The Angel of the Alamo: Adina Emilia De Zavala



The honorable Adina Emilia De Zavala lived from 1861 to 1955.

Leah Fleurinor, Staff Writer

Adina Emilia De Zavala was a teacher and the keeper of Texas history. 1908 was the year Adina saved the Alamo Long Barrack Fortress, a landmark in Texas.

She risked her life to save the Alamo Long Barrack Fortress because it is more than just a landmark. It was a landmark that had so much history and value to it, and it did not deserve to be destroyed. 

Adina Emilia De Zavala was born in Harris County, Texas on November 28, 1861. Her father was Mexican and her mother was Irish. She and her family moved to a ranch near San Antonio around the year of 1873. From 1884 to 1886, Adina taught in a school at Terrell in San Antonio. 

Around 1889, she and the women of San Antonio had a discussion about Texas and its heroes. “This group became one of the first societies composed of women organized for patriotic purposes in the state.” This society ended up being affiliated with the Daughters of the Republic of Texas (DRT).

In 1883, Texas bought the chapel of the Alamo from the Catholic Church. The Hugo and Schmeltzer Company is a wholesale grocery store, and in 1886, brought the Alamo fortress. “The scene of the major resistance by Alamo defenders against the Mexican forces headed by Antonio López de Santa Anna in 1836.” 

Clara Driscoll joined both the society and the Daughters of the Republic of Texas in 1903.

The following year, she had purchased the property of the Hugo and Schmeltzer Company. “The Texas legislature authorized state purchase of the property from Miss Driscoll in January 1905 and gave custody of the Alamo to the DRT, but soon, the women began to disagree upon procedures for preservation of the Alamo and upon exactly what constituted the Alamo at the time of its siege and fall in 1836.”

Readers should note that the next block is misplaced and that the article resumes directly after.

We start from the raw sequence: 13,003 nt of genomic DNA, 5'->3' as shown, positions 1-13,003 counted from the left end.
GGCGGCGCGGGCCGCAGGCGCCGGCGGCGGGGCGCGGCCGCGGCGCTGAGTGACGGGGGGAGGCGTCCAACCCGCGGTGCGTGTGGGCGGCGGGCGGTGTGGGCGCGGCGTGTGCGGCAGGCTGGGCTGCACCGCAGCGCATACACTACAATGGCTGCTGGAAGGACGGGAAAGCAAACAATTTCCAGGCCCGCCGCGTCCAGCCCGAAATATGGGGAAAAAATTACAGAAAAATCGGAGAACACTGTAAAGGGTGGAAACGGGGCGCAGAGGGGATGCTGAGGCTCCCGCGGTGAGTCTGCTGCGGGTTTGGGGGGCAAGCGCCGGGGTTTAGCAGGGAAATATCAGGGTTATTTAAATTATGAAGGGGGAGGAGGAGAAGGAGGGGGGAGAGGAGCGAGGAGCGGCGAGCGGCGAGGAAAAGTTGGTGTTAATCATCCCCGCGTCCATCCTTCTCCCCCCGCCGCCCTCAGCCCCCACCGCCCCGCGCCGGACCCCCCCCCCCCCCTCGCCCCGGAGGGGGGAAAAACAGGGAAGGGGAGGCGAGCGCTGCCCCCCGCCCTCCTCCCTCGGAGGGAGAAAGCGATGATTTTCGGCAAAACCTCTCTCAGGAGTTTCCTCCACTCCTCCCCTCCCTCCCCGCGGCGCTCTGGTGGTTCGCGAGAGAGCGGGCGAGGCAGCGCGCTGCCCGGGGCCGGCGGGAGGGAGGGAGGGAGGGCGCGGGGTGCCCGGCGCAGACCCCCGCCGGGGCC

This resulted in the women splitting into two groups. One was led by Adina, and the other was led by Clara. The reasoning for splitting up is because they were fighting for control of the state organization of the DRT and the Alamo. 

Adina barricaded herself with the keys for three days inside the north barrack of the Alamo in February 1908. She refused to listen to the injunction the deputy was reading to her while still being barricaded. As a result, the deputy was stationed outside the building to make sure no one brought her food and cut the telephone lines so there was no form of communication. 

“Here I will remain until justice is done in our cause,” she said, according to the San Antonio Light. “I’ll stay here forever if need be.”

Adina surrendered the building after Texas Governor Thomas M. Campbell would take over the property while taking legal action. By 1909, Adina’s group was defeated in court. The court ruled, “Driscoll’s group had written the De Zavala Chapter out of the Daughters of the Republic of Texas; any action by the chapter afterward was moot.”

In 1910, Governor Oscar Colquitt ordered the long barrack to be re-established. 

The property was returned to the Daughters of the Republic of Texas by the state Supreme Court in 1912. Adina Emilia De Zavala founded the Texas Historical and Landmarks Association, placing 38 markers at historical sites throughout Texas.

Adina Emilia De Zavala was an angel that was finally recognized.